(Clare works her way through the epic menu)

Clare, being the daredevil that she is, immediately identified the drink that involved fire in its mixing process and ordered it. I went with something involving bourbon, soda water, and strawberry jam all mixed together and served in a jam jar, which appealed to everything I love about Red Neck America and miss so very much. Needless to say, we were both very pleased with our selections.

(Clare and the "Blazer")

(Me and the "Jam Jar Hand Shandy")

We headed back to the house after that with the very admirable intentions of doing work, but who were we kidding? We ended up watching Law and Order SVU and Real World all night. And, like the fact that Clare's very small but FIERCELY blazing cocktail cost £6, it was worth it.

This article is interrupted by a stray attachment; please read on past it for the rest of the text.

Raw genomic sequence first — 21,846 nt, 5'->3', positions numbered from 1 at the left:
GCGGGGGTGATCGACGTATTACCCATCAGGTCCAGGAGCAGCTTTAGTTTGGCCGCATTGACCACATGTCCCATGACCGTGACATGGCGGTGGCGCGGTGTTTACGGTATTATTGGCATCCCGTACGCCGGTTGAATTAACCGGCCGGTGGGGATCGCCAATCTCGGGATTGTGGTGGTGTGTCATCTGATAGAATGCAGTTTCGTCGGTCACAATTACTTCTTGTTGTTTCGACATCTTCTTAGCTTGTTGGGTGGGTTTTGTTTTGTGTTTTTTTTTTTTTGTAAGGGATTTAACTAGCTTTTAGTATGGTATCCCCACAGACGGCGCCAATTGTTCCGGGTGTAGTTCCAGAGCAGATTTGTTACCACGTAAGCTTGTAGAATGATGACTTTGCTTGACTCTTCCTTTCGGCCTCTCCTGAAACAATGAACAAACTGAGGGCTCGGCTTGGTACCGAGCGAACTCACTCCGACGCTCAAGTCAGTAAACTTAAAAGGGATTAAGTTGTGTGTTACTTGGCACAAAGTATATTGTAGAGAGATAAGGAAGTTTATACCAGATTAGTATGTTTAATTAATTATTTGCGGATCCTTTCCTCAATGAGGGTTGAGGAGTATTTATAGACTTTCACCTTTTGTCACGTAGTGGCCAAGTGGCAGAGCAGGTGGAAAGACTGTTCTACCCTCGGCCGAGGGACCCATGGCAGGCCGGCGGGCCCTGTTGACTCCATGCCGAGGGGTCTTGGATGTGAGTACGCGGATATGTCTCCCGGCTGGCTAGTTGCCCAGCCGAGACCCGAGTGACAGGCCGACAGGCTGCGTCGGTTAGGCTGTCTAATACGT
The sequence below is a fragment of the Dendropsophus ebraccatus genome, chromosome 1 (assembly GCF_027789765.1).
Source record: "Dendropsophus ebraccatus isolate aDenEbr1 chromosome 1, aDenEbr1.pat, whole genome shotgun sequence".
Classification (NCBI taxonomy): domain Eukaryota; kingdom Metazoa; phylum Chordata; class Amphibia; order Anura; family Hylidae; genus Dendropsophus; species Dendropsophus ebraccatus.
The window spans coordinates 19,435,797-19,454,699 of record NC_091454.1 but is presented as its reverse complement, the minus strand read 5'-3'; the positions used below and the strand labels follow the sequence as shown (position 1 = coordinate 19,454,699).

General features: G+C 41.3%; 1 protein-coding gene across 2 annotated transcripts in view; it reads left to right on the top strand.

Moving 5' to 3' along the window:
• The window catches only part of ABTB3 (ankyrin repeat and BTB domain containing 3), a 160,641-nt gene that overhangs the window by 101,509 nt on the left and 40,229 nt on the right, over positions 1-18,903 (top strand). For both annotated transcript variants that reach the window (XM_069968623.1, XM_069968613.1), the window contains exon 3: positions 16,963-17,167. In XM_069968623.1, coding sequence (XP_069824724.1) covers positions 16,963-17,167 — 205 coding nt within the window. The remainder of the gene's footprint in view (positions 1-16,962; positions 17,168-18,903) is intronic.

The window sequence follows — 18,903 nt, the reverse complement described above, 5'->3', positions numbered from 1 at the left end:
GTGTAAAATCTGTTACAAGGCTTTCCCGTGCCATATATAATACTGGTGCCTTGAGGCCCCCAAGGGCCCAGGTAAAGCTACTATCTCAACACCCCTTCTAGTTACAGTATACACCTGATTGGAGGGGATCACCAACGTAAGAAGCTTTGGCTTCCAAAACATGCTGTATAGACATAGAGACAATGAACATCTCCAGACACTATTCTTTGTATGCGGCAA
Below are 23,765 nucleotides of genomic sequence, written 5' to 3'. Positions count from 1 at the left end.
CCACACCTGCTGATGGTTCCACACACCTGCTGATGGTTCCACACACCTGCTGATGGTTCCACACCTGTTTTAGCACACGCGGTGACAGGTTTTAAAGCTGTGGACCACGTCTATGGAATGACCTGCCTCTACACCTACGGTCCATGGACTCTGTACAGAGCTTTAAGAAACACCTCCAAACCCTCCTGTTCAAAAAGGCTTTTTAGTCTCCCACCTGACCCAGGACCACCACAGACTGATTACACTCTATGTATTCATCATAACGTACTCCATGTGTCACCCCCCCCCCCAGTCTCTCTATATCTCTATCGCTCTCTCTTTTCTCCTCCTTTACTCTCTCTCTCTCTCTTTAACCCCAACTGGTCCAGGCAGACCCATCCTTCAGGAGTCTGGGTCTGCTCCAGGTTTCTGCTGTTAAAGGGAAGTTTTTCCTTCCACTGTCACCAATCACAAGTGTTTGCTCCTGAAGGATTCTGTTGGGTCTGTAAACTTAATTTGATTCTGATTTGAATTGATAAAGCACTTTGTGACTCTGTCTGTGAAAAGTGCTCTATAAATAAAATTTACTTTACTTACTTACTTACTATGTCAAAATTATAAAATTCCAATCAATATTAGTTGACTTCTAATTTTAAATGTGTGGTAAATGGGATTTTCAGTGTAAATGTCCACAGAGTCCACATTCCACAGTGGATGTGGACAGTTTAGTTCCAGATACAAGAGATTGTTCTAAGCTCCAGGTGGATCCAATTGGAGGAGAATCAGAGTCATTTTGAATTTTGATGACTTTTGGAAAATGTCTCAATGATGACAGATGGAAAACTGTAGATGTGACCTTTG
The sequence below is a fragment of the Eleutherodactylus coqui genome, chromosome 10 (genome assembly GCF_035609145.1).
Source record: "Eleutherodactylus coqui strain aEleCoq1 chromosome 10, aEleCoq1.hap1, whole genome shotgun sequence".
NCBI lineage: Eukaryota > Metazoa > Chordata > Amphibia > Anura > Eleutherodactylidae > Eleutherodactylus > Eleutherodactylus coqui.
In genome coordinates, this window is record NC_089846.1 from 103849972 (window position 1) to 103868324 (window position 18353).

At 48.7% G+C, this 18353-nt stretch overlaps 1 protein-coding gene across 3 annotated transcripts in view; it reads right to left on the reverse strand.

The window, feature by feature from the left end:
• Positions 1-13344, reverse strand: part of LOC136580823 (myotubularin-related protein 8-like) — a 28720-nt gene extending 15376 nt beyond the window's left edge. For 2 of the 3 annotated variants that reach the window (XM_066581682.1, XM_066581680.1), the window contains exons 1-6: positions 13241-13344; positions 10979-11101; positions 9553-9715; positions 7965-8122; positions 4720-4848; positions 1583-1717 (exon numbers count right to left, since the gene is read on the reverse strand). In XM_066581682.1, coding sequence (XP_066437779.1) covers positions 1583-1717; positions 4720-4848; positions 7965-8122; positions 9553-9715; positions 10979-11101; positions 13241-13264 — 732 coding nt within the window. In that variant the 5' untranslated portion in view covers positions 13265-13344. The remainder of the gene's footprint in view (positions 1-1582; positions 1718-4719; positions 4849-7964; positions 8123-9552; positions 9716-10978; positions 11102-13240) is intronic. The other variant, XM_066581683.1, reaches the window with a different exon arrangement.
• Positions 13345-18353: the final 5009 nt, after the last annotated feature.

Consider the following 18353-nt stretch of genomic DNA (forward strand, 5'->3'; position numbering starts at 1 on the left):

The next day passed in a blur of fatigue from the weekend, a bleary-eyed 9:30 tutorial, and getting Clare packed up to go home. We had one last lunch at the White Horse (which I will always think of fondly because it was also the site of my very first lunch in Oxford with Mom this past January!), where Clare enjoyed a pint of White Horse, and then it was time for her to go and time for me to get seriously back to work. Booooo. Oh well; as they say, all goods things must come to an end.

(A White Horse at the White Horse: perfect)

Today I'm off to play some polo (!!) and get my paper going for its noon tomorrow due date. Until then, Auf Moon, bitches.

Wednesday, May 4, 2011

The Most Epic of Weeks, Part II: Auf Moon!

So after the Royal Wedding/epic JW encounters of Friday night, Clare and I had a 'go-get-um' Saturday morning that involved getting up early (well, at 9:30) and heading straight over to the library to do work. I may have managed to complete my first Art History paper on Friday morning, but still had a World War II paper looming on Monday night whose reading I had neither finished... nor started.